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Will Mortgage Rates Go Up or Down?

As I mentioned yesterday my husband and I decided to refinance our home. We considered waiting to see if rates would continue falling, but ultimately decided this was the right time for us. Of course it never hurts to find financial experts who agree with our decision. So I poked around the Internet and found the Rate Trend Index on bankrate.com. If you are considering refinancing your home anytime in the near future you may want to subscribe to the Rate Trend Index alerts.

For the week of January 24 – 30 the majority of polled experts believe mortgage rates will rise over the next 35 to 45 days. About one quarter think rates will fall and the rest believe rates will remain relatively unchanged.

Here are a few of the expert’s comments:

  • Rates have had an unbelievable run as of late. Anytime we have approached these levels in the past four years, we have been jerked higher in coming weeks, and I expect nothing different. If you haven’t applied for a loan and/or locked your rate, do so now.
    Jim Sahnger, mortgage consultant, Palm Beach Financial Network, Stuart, Fla.
  • With the intent of stimulating the economy, the Fed has cut rates, and will most likely do it again. This will entice more international investors, boost consumer confidence, leading to higher rates.
    Steven M. Levitt, vice president of mortgage lending, Guaranteed Rate, Chicago
  • Mortgage rates have been in free fall. But how much longer can it continue? Bonds are overbought and mortgage rates could bounce back quickly.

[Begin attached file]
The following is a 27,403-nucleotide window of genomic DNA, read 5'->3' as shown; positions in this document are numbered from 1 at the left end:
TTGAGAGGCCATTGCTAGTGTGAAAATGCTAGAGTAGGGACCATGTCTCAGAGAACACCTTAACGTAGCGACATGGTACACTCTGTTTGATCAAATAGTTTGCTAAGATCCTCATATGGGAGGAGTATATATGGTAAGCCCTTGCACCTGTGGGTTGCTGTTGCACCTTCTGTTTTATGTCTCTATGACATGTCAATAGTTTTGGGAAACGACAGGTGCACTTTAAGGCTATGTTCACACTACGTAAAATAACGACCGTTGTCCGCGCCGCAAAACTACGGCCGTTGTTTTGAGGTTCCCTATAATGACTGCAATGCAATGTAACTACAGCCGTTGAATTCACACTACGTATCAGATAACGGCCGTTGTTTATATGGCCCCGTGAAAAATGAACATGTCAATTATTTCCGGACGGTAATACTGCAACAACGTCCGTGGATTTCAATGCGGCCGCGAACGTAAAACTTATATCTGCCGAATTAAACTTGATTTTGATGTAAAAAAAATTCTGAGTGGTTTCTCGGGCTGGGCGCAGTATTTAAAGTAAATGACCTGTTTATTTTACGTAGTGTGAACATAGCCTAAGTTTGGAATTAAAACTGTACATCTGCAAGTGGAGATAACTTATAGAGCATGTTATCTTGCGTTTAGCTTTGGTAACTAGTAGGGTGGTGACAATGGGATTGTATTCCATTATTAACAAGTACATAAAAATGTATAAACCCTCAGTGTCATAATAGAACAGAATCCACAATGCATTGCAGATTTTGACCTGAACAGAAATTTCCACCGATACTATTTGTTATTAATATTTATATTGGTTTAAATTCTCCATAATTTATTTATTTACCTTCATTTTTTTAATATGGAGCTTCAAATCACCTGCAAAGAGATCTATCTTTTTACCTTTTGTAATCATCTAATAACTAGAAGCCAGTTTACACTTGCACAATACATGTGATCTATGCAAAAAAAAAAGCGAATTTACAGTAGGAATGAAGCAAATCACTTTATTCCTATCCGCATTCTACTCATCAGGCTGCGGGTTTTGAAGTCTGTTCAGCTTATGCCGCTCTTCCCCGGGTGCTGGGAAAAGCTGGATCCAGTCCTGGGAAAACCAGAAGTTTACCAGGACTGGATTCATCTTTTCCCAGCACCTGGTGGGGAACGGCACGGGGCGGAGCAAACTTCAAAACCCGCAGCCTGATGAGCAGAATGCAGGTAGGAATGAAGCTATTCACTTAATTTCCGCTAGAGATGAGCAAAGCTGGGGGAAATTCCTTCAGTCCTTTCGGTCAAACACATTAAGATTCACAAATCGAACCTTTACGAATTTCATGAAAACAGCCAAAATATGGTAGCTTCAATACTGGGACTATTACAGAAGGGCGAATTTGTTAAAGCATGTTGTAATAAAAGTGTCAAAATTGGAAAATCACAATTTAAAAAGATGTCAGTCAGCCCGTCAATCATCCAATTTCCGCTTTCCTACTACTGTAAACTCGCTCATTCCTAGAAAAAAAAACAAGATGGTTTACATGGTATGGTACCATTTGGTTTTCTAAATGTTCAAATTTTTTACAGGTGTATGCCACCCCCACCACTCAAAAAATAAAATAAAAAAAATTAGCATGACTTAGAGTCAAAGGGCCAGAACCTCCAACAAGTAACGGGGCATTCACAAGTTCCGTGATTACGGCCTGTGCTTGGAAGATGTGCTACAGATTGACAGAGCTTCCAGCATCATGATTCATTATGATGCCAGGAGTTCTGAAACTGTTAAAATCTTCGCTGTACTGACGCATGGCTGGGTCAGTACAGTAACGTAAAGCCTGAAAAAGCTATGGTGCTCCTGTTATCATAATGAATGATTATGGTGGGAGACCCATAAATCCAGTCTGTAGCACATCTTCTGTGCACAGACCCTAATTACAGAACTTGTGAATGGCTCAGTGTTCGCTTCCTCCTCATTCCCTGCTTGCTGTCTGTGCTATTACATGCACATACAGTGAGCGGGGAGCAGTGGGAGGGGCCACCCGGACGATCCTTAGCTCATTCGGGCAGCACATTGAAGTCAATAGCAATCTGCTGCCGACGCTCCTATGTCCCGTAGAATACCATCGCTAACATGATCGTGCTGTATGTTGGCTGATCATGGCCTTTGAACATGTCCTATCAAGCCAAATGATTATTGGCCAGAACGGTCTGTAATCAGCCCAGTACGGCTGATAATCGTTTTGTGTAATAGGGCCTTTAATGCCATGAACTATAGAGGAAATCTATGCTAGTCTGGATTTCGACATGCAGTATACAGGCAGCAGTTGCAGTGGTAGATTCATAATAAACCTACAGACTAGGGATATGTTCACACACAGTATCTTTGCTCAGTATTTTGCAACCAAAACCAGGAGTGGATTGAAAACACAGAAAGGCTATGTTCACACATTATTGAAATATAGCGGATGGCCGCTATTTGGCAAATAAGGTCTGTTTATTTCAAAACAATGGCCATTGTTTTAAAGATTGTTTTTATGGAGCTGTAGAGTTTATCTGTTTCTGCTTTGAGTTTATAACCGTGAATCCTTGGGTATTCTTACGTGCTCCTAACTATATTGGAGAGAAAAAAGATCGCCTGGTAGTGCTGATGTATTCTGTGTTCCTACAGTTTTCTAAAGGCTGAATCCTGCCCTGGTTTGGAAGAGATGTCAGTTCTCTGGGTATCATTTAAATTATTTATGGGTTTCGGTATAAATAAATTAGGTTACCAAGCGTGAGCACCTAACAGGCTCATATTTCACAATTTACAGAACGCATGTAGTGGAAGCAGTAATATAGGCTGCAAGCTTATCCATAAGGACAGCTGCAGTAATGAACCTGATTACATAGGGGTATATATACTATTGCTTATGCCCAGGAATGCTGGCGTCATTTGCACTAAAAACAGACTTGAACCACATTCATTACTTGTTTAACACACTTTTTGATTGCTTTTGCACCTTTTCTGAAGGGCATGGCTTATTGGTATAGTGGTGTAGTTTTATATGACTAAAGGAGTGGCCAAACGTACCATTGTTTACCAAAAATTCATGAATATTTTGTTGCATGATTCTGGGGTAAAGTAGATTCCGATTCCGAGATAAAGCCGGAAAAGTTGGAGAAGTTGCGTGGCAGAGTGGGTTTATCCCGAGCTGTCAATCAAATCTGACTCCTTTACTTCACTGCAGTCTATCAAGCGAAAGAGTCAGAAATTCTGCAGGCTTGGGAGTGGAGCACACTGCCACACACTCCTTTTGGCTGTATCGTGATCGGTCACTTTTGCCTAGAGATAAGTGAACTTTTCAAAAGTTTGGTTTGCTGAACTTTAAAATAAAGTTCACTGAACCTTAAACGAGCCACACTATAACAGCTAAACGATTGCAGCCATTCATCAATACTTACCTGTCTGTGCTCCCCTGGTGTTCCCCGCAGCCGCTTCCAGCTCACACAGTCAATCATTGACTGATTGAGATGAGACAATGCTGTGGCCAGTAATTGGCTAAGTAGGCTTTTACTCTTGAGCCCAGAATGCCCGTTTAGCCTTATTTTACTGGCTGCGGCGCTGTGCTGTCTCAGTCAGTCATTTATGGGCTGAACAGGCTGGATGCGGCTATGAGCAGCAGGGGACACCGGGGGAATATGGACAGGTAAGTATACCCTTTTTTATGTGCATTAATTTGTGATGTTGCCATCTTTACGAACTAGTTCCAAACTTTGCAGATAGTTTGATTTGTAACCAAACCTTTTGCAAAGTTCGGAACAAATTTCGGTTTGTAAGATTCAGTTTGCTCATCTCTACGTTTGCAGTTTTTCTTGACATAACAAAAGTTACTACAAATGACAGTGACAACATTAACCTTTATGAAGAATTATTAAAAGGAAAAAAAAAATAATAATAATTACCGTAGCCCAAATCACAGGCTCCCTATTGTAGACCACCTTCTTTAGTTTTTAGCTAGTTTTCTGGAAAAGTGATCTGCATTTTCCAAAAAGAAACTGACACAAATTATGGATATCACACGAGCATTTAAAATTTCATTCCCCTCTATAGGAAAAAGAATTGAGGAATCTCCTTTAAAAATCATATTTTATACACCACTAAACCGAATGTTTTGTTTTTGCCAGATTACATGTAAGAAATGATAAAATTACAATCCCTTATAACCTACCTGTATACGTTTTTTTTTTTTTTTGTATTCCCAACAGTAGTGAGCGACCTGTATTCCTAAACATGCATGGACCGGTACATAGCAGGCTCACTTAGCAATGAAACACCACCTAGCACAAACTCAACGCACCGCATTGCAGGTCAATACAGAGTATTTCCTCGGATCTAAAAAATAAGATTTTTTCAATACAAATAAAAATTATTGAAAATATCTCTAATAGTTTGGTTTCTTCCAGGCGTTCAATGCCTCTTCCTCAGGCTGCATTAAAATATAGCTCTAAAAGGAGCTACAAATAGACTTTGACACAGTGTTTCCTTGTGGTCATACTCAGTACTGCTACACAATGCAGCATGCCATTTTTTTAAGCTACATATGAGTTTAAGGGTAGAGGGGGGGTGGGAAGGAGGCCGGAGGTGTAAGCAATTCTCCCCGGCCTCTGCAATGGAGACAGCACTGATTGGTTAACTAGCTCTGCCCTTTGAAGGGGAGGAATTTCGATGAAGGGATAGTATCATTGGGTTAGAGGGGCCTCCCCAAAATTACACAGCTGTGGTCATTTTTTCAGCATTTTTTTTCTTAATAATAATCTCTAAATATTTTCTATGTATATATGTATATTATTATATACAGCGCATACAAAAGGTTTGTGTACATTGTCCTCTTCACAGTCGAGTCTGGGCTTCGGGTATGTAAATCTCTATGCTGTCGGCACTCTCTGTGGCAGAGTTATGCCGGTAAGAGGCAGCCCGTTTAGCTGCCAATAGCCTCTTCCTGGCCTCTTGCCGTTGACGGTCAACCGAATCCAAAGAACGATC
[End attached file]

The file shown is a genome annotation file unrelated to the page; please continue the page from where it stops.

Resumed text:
Greg McBride, CFA, senior financial analyst, Bankrate.com

Of course there are a few that think rates will continue to fall:

  • The more the public hears about recession, the more likely it is to happen. The absence of inflation pushes mortgage rates down.
    Dan Green, mortgage planner, Mobium Mortgage, Chicago

Since we have no idea what rates the future will bring my husband and I decided to go ahead and lock in our loan. I think it’s wise to search for cheap mortgage deals right away. After all, 30 and 15 year fixed mortgage rates are close to reaching historical lows.

Anonymous

Tuesday 29th of June 2010

You posted this article about 2 yrs ago. Now it is 2010 and the rate right now is at 4.5% for 30yrs loan. So I guess the financial experts are wrong.

Anonymous

Wednesday 14th of January 2009

Keep one thing in mind when you refinance a 30-year fixed loan: the term will start over. Meaning, if you currently have a 30-year fixed loan and have paid on it 5 years, your new loan will start that 30 years over again. So, your monthly payment will go down (due to the new percentage rate) but you'll be paying on it longer. Just keep in mind that the amount you end up paying at the end of each loan may be the very close. So, the decision may be: do I want to save $100/month or have my mortgage paid off 5 years earlier. Just food for thought...

One Frugal Girl

Tuesday 29th of January 2008

@jake -- I don't claim to be an expert but it's always best to think about interest rates and closing costs when refinancing. For example, if you save $100 a month by refinancing, but you have to pay $2400 at closing, it'll take you two years to break even with the new mortgage.

There are tons of calculators out on the internet that can help you run these calculations. Check out the Should I Refi calculator here.

Jake

Monday 28th of January 2008

Thanks for the excellent post. I am also interested in refinancing, but had some questions.

I have heard that the rule of thumb is to wait until the refinance interest rate is 1% less, is that true?

How much does it generally cost to refinance?

SavingDiva

Sunday 27th of January 2008

Good luck with the refi! Let us know how it goes!